The framing of the present debate on constitutional review has one flaw. In seeking to bring a Bill to amend the Constitution, elected officials have assumed the power to speak for us all. This would have been fine if Parliament was a truly representative institution. But that is simply a piece of political fiction. Major makeovers of the Constitution must proceed by way of referenda, where they concern a few essential questions or through a Constituent Assembly. The latter is what Uganda needs today.
Constitutional amendments in 2005 and those proposed today have been a tool in the hands of politicians to indirectly address the question of political transition. This is not strictly a matter for the rule of law, or the social contract, which a Constitution is both, but a question of politics. A Constituent Assembly (or CA) is designed to address these questions directly and through consensus.
It is also strictly speaking not a matter for politicians but the public. Uganda has never had a peaceful political transition. Instead violent political competition has claimed countless innocent victims, especially in the first half of independence. There is subsequently no holy grail about how to do a peaceful transition. Also aside from the first CA, politics has been unable to confront in an honest manner what lies at the heart of Uganda’s perennial susceptibility to political violence.
Issues such as ethnic competition and devolution of power, elite corruption and so-called sharing of the national cake as well as impunity and human rights abuses. There is quite honestly a crisis of confidence amongst leaders who have never been part of a peaceful transition and real fear from at least one Ugandan generation of what chaos could arise from a cog up.
A CA is a more legitimate process as constitutional practice where major renewals are sought and offers the most constructive technology to overcome some of the concerns expressed above.
In any case as the supreme law of the land, any Constitution draws its power from the will of the people. It’s the binding contract that defines how they have chosen to be governed by their elected officials. So major questions of governance – must be returned for their consent. This was the flaw of the 2005 amendments where issues such as presidential term limits that had their root in what Ugandans saw as the danger of perpetual incumbent power were entrusted to malleable MPs and never to a referendum or to a CA.
There are proposals today that the 9th Parliament extends its term and turns itself into some sort of CA to consider major constitutional review. This is welcome but if a general election is to be stayed for purposes of constitutional reform, it must be replaced with an elected CA – not the current Parliament.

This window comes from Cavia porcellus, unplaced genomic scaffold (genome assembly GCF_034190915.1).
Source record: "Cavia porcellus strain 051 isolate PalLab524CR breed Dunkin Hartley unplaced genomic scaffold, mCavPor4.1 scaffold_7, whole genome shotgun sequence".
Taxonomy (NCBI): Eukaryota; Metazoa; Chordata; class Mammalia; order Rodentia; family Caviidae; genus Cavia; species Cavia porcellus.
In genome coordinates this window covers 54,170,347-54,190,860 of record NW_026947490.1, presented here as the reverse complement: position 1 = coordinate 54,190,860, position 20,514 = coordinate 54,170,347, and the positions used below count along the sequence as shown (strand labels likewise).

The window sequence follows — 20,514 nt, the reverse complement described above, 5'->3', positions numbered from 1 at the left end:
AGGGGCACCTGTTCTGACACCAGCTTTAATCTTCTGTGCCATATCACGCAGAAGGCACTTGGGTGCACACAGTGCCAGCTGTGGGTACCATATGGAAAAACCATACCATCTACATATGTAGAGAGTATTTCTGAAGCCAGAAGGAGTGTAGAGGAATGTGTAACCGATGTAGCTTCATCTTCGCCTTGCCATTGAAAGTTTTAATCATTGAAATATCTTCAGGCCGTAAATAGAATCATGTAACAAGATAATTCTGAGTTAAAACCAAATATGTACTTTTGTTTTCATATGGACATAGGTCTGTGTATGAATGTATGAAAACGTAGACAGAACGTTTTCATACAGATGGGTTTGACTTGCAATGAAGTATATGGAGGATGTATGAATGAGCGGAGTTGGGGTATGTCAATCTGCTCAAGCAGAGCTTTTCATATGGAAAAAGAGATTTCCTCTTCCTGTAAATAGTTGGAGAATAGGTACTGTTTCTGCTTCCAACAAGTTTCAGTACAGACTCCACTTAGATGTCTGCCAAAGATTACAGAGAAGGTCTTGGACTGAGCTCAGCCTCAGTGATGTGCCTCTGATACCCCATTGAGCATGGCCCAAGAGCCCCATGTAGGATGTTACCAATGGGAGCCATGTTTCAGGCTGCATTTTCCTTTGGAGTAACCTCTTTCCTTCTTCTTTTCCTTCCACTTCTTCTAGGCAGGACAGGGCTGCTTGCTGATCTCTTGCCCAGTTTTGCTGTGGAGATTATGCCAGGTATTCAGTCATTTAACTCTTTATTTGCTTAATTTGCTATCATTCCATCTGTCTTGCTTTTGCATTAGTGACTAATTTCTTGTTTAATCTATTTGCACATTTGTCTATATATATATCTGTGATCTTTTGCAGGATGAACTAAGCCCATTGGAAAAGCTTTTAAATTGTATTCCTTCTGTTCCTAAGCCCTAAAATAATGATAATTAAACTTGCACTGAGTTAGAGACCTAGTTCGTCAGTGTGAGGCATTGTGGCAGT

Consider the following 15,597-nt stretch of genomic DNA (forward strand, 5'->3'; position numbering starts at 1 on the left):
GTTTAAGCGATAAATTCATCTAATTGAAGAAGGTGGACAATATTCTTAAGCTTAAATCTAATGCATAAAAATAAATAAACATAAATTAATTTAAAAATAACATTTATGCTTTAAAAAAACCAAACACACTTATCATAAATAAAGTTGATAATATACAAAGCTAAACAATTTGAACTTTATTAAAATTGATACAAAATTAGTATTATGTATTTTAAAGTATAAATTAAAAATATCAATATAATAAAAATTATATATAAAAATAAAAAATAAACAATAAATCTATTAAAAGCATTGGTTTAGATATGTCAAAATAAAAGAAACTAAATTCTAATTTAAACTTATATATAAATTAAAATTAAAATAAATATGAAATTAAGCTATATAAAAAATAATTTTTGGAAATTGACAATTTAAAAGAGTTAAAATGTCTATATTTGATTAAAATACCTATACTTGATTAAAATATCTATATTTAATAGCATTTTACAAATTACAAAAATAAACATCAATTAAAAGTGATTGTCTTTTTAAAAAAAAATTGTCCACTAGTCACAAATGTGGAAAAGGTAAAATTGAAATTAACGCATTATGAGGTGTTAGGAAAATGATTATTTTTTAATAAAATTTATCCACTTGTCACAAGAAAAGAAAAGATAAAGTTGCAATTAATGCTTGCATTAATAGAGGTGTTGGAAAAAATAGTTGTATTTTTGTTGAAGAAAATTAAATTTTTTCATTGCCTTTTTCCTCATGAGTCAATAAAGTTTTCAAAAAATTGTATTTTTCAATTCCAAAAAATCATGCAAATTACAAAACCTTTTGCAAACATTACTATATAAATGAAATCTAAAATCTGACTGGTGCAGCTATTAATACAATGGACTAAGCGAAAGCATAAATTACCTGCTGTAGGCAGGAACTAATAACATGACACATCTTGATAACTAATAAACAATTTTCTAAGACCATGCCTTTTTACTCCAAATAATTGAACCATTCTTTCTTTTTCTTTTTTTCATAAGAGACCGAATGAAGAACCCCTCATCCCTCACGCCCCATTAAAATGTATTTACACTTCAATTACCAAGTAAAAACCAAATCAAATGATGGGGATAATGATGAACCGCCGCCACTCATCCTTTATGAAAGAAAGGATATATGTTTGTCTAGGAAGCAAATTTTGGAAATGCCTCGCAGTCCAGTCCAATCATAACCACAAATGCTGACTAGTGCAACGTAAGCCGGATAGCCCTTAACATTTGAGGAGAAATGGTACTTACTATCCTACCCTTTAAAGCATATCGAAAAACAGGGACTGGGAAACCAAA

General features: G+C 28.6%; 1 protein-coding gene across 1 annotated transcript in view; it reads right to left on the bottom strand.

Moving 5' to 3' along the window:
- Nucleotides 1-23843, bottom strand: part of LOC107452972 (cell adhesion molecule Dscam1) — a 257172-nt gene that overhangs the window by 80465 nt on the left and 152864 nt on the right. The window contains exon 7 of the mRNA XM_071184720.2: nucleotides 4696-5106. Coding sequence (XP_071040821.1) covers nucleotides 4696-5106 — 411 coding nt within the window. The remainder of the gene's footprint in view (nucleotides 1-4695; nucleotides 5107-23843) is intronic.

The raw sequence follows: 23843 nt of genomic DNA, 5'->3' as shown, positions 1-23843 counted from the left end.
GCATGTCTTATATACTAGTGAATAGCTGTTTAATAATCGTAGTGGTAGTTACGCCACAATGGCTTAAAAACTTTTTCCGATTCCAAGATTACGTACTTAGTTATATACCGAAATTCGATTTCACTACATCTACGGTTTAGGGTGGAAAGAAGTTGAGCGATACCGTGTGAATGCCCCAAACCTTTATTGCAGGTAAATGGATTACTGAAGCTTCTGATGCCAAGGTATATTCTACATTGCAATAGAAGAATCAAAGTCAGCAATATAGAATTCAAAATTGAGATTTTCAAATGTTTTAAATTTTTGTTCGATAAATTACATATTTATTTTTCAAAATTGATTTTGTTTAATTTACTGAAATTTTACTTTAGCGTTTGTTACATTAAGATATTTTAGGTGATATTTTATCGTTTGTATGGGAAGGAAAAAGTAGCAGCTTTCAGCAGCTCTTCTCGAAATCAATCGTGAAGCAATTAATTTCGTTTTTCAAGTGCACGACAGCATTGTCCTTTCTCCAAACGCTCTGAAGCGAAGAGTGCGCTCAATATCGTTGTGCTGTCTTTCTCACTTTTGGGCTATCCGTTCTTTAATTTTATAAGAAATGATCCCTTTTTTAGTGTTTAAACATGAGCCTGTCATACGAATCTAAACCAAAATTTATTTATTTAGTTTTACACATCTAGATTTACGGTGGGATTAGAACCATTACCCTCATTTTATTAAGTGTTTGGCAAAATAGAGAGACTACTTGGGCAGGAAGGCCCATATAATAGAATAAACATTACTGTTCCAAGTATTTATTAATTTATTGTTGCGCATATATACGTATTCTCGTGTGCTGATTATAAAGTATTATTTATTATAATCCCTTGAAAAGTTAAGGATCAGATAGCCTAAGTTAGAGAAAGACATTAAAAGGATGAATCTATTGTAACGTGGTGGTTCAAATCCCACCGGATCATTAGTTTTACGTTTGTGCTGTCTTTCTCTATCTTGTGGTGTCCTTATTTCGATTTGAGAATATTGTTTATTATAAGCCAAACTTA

I recently gave a talk titled: Why Uganda needs a constitutional crisis as a way of discussing two transitions I believe are happening side by side. That is the present political transition as well as Uganda’s transition to a producer of oil and other minerals. My argument was that institutions of the new oil sector by themselves will not, however well designed, function optimally.
This is because the sector will be shaped largely by the character of Ugandan politics. So it’s to political reform one should look because the system of checks and balances determines how institutions that serve Ugandans perform. Unfortunately, building of political consensus has over the years grown the size of government- initially through the so-called “broad-based system” of the no-party state and later through political pluralism that converted the structures of the no-party state into the organs of the National Resistance Movement as a political party.
These days, it’s the robustness of patronage not public policy that seems to run the government. There is inertia and collective recognition that a leaner government, leaner Parliament and more principled politics would be better. This is the promise that the present generation are challenged to deliver, moreover in a relatively short transitional window of 10 years (my calculation).
Political transition in Uganda is also about political succession. While its useful to recall that Uganda has never had a peaceful political transition or succession- there is no reason to fear that it cannot be achieved. What should be feared is if such a process were imposed through a staged process of constitution review similar to the 2005 amendments. A process that is a fixed match will not last and may instead sow the seeds of future conflict.
Today’s leaders are being asked to look to African history but also recent Ugandan history, rise above their concerns for what happens in their lifetime and consider the future of their grandchildren and beyond. Constitution making is one way to make a bargain with the future. A CA is perhaps the only process that allows two things to happen simultaneously that Uganda needs in this transitional period.
First is for politicians to find a consensus that moves away from the crisis driven version of competition that threatens the stability of the State today; and the second is to heal the separation of powers and our system of checks and balances- so that the government is more effective.
It’s also a place where difficult questions are addressed publicly and lawfully. How else can one deal with issues like the need for a smaller Parliament? Or the future role of the Ugandan military and its relationship with politics? Or whether or not one-time presidential immunity should be extended to Mr Museveni for life? Through a CA Ugandans can construct a new Constitution while striking political consensus at a time when we need it the most.
Mr Izama is a political analyst